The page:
Nexus 9000 will complement your 7000

Amid the sonic boom that was the ACI launch there was a lot of information to digest. There was commentary, rapid responses from vendors and general hubbub about Cisco’s foray into the SDN playground. Even early on many of us feared about our existing Nexus 7000 investments and having a bad taste in our mouths. I am even one to have had that bad taste. Many of us saw the light with NSX and Open Contrail. These solutions are sound and provide scaling tunnel fabrics to address the problems of today. With that being said now there is more information I am begging to understand more.

The initial message was that the Nexus 9000 was out to usurp the role of the Nexus 7000 family. Although this is not what Cisco messaged, it was what came through social channels. I do not necessarily agree with that anymore. I see the Nexus 9000 complementing the 7000 as data centers transition to ACI. The new ASIC that enables ACI shouldn’t be associated with rip and replace. Although the hardware is proprietary it is an evolutionary step for new and existing Nexus 7000 customers. Initially islands of ACI would appear across the data center and slowly expand.

I like to draw comparisons of the Nexus 9000 to that of the introduction of the Nexus 7000. People didn’t move off the Catalyst 6500 due to the feature disparity between it and the Nexus 7000. I think the same will be of the Nexus 9000 – in time as the platform matures there will be feature additions that will create a greater synergy between the 9000 and 7000.

It is important to note that there is no investment protection from ANY vendor if you rip and replace. There are some business models that can justify the ROI on such actions but many can’t. For the many the idea of road-map evolution is more appealing and it allows time for the value proposition of solutions like ACI are realized. I now realize my investment in the Nexus 7000 matched current business drivers and trends and meets the already agreed on IT road-map. What I need to do now is look at enhancing my infrastructure with what ACI can offer.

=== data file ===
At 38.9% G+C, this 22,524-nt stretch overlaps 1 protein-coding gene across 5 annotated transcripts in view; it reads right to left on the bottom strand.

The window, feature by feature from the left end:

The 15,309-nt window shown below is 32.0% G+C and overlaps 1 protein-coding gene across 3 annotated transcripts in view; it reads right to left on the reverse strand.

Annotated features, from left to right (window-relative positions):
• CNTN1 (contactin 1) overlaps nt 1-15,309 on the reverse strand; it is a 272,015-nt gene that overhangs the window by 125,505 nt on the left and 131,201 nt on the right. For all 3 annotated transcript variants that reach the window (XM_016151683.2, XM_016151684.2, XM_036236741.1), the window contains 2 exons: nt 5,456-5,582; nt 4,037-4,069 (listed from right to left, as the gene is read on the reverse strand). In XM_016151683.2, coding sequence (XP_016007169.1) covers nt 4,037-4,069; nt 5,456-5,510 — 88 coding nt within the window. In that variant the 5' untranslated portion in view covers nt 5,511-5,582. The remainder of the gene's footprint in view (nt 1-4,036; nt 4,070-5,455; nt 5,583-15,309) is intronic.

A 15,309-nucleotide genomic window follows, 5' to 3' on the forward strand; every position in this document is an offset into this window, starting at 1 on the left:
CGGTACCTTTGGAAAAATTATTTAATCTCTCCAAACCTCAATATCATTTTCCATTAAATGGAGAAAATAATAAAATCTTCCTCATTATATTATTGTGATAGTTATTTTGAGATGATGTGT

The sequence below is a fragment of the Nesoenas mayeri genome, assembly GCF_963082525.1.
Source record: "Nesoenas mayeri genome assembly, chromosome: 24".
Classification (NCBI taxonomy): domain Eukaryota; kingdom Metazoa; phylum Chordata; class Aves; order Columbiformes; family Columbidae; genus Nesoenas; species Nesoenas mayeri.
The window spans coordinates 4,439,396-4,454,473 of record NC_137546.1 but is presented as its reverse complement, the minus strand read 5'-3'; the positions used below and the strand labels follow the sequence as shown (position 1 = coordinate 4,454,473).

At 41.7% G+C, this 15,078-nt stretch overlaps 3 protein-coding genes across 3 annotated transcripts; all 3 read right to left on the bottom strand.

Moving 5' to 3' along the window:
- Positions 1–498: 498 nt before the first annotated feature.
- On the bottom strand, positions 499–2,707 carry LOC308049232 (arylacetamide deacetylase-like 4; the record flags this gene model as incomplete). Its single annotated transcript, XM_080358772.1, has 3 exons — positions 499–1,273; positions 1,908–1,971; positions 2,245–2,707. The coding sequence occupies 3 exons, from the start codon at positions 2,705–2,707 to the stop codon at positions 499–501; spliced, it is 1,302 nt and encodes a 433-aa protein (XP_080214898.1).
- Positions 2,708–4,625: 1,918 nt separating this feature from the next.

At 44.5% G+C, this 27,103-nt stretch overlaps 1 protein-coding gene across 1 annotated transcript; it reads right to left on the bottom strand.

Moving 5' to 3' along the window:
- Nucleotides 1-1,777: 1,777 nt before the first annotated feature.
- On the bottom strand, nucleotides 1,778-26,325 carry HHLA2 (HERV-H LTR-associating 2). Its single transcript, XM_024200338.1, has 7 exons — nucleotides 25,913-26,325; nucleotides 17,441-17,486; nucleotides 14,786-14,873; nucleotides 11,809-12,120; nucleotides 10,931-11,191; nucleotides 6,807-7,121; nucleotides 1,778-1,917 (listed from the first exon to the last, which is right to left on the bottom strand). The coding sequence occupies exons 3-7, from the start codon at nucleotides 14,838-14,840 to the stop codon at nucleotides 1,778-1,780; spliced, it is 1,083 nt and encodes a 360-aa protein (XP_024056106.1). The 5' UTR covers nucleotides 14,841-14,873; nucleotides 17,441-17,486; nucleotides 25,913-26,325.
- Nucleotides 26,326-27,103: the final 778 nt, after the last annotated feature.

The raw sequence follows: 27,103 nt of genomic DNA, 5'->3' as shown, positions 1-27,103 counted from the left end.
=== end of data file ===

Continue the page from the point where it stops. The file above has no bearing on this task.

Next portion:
We are all susceptible to the FUD and noise that surrounds disruption. Even the best plans and road-maps can be waylaid but it is paramount that you can tolerate disruption and discord and channel it into positive means. It has been the BEST two months in networking. This year has changed my perspective on technology, the future and how I can bring benefit to business with networking.

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3 Comments

  1. I would argue it’s an “and” conversation and not an “or” conversation. Boxes aren’t purchased just so we can plug in cables and make the lights turn green. Boxes are purchased for features and roadmap. Why does Cisco sell the 5k, 6k and 7k? Different feature sets, different roadmaps, different customer needs. I think the same is true for 7k vs. 9k. Do you need high density 40GE with ACI or do you simply need a lot of 10GE with some 40GE uplinks and fabric path? I think that business needs will steer most customers to one box or the other.

    Disclaimer: Cisco employee not speaking on behalf of Cisco

    • I totally agree. Everything is driven by the business case and the requirements behind it. The Nexus 3000 is aimed at financials based on its requirements. The Nexus 5k/2k works well for those who require the benefits of TOR switching without the CapEx or feature requirements found in 7k such as OTV/Fabric Path.

      Generally as modern networks evolve we are seeing a higher requirement for leaf and spine architectures. This new conversation being had by applications east and west has increased demand for 40G uplinks.

      I see the natural evolution of what ACI is promising having a BROAD appeal and it has a gravitational pull. I would think most people would be budgeting now for 9K and ACI and most likely Nexus 7k customers.

      I appreciate the disclosure.

  2. Pingback: The year of 2013!

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